network are legitimate Web sites and which are botnets: Most small Web
sites don't have thousands of computers trying to access the site at
precisely the same time. By tracking the communications traffic
between the infected machines and the botmaster's control channel,
Norris can capture data that might be useful to law enforcement,
including snippets of text or code that may hold clues about the
geographic location or identity of the botmaster.

Norris says he sees an average of 37 new botnets per week trying to
use his company's service, and sometimes as many as 10 new botnets per
day. Last spring, he cut off access to a botnet of more than 40,000
PCs that was being used as a massive install base for spyware. "I am
seeing this botnet-spyware connection just skyrocket," Norris says,
"and I think it's because these guys are realizing there's tons of
cash to be made here."

A computer programmer by trade, Norris dissected a copy of the bot
used by one hacker he recently banished from ChangeIP.com's network.  
The program contained instructions for installing 14 adware and
spyware programs, and Norris says the bot code was encrypted and so
thoroughly disguised that none of the antivirus software he used
detected the code as malicious. As he was examining the bot program,
Norris accidentally executed it, causing his machine to become
infected. Almost immediately, he says, the program downloaded a
package of adware and launched several pop-up ads for pornographic Web
sites. It also installed GammaCash's infamous XXX toolbar.

Norris's forensics work revealed that the bot program also contained
more than 30 other features, including the ability to capture all of
the victim's Web traffic and keystrokes, as well as a program that
looks for PayPal user names and passwords. Other programs installed by
the bot allowed the attackers to peek through a user's webcam.

Norris often works out of his home in the auburn hills of San Marcos,
Calif., where F-16 fighter jets from nearby Miramar Naval Air Station
streak across the sky. Today he sits down at the desk in his cramped
home office and clacks away at his keyboard, generating a slew of line
graphs measuring the level of traffic flowing across his company's
networks. He's a member of an informal enforcement group of more than
100 independent security experts worldwide who share daily data on the
size, location and activity of the Web's most disruptive botnets.  
Hailing from Internet service providers, computer hardware
manufacturers and software security firms, the group's members use
that information to shut down botnets by cutting off the infected
computers and forwarding the intelligence they glean to law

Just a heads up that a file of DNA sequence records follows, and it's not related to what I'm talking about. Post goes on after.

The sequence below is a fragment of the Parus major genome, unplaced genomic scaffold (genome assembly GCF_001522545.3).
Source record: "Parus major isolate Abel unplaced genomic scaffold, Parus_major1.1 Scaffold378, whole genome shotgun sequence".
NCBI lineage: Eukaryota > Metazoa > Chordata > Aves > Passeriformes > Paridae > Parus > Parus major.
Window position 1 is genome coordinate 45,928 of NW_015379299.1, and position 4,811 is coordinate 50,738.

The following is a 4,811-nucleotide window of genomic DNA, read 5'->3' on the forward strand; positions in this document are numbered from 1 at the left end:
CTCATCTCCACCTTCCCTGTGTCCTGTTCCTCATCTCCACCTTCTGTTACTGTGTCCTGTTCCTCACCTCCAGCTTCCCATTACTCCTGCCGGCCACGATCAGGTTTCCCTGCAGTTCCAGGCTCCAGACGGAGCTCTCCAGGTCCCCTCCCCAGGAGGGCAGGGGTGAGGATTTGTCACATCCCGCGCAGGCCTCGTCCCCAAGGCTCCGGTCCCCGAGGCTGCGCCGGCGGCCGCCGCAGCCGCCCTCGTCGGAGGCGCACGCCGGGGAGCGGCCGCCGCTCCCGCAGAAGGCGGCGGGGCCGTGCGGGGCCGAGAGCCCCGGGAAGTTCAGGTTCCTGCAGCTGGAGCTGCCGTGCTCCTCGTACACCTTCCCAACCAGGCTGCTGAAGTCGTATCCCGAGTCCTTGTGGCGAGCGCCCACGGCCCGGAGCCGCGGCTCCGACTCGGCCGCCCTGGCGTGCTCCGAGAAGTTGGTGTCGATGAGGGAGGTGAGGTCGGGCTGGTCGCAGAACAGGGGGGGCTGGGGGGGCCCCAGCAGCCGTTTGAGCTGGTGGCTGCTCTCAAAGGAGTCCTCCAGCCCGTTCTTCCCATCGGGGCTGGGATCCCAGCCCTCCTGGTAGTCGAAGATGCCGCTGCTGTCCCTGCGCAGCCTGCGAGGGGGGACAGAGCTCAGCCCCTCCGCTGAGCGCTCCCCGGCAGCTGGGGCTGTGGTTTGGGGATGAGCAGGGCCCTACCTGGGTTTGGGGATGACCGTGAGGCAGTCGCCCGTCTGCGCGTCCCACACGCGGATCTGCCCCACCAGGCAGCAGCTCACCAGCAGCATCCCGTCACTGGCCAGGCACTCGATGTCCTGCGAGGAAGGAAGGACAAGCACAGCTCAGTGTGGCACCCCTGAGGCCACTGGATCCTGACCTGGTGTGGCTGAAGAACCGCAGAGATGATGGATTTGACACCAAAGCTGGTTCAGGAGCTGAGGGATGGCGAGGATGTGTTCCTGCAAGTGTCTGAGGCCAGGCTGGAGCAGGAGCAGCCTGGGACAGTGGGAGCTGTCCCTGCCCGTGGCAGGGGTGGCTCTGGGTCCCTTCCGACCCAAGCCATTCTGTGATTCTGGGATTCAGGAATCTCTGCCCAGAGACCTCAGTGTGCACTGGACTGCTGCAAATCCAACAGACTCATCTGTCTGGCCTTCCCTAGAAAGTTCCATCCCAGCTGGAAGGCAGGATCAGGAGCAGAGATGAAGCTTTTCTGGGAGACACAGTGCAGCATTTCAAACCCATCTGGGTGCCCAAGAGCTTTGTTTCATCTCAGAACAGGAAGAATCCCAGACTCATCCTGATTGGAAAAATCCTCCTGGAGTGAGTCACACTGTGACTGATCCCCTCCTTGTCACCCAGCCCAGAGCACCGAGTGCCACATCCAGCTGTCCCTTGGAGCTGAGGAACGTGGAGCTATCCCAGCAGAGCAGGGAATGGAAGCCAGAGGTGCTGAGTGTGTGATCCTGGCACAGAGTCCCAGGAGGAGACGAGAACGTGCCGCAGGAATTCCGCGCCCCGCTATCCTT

Each morning, Norris receives an e-mail listing the online locations
of the Web servers used to control some the world's most dangerous
botnets. "First thing I do most days is go through this list and try
to find out which ones" are using his network, he says, pointing to a
report he just generated that lists the top 20 traffic-generating
sites on his company's system. "Most of these are botnets."

And the botnets are hardly limited to hijacked home computers. A few
months back, Norris found more than 10,000 infected PCs on the inside
of a Fortune 100 company network, all trying to contact a control
server located at ChangeIP.com. When Norris called the company with
the bad news, its poorly trained network administrator had no idea how
to respond. "I call this guy up and say, 'Hey, you've got 10,000
infected computers on your network that are attacking me,' and this
guy is basically, like, 'Well, what do you want me to do about it?' "

Norris says that after collecting enough evidence about a botnet, he
terminates the account and, he hopes, disconnects the botmaster from
his army of infected machines. He says "he hopes" because many times
the botmaster will have instructed his enslaved machines in advance to
try several other domain names should the main control channel be
shuttered. But in most cases, Norris says, the botmaster simply shifts
control of his botnet to another Internet service provider. "Other
times, the attackers play dumb and send polite e-mails asking why
their service has been shut off." And, occasionally, the hackers will
rebuild their botnets elsewhere and use them to retaliate against
ChangeIP. Last year a botmaster who had been cut off joined forces
with another botnet to direct such a massive, constant stream of bogus
Web traffic at ChangeIP.com that the site had difficulty processing
legitimate traffic for nearly a week.

As the botnet problem has escalated, so has the interest of federal
law enforcement, Norris says. Not long ago, he was contacted by a
National Security Agency official who asked for records related to
several ChangeIP accounts. He's also had visits from FBI agents hot on
the trail of several botmasters. One FBI agent said he couldn't
disclose the details of his investigation but handed Norris a copy of
a Time magazine article about Chinese hackers suspected of